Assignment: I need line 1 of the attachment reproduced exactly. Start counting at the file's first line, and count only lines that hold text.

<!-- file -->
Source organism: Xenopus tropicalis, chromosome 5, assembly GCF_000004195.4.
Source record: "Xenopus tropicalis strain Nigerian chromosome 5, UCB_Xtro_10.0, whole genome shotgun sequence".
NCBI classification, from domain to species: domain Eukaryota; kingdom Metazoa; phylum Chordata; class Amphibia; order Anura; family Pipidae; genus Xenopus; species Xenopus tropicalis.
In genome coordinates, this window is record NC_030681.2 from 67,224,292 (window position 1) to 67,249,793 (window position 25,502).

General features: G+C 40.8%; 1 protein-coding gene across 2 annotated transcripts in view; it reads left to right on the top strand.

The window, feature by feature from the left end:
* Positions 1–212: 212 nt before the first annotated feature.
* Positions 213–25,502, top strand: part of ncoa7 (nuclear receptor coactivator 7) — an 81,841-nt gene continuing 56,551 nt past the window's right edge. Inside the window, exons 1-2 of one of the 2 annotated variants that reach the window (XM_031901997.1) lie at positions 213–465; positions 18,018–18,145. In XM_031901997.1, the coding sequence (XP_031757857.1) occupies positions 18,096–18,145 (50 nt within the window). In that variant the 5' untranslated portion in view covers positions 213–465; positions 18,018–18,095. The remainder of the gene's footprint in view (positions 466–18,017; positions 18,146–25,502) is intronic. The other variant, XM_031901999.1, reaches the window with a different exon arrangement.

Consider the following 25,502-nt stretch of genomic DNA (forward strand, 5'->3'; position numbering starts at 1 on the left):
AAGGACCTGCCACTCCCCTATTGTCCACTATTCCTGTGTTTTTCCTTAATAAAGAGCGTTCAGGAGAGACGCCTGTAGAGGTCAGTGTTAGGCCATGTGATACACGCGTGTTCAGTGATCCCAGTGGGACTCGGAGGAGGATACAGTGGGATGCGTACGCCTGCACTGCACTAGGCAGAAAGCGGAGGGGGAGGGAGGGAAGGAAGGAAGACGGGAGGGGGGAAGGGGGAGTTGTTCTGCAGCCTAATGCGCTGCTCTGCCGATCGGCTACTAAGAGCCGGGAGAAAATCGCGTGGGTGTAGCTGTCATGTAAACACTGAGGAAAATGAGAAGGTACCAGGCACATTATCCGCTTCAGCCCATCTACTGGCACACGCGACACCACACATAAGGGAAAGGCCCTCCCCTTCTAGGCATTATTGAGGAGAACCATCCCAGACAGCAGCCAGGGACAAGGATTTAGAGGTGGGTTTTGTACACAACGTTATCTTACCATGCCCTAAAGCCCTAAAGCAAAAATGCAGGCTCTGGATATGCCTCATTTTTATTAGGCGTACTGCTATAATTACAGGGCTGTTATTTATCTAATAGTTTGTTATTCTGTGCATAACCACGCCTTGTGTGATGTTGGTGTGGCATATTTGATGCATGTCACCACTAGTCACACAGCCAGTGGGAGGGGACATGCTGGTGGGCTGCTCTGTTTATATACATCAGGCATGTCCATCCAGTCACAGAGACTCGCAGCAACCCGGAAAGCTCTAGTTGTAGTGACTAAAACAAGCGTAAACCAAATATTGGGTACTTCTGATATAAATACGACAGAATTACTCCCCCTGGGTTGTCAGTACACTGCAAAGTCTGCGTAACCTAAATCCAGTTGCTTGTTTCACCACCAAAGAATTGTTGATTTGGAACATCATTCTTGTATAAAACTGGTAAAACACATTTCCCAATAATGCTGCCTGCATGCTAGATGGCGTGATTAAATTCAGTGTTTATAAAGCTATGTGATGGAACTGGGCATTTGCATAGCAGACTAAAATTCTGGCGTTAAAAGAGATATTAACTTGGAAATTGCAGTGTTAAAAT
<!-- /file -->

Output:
Source organism: Xenopus tropicalis, chromosome 5, assembly GCF_000004195.4.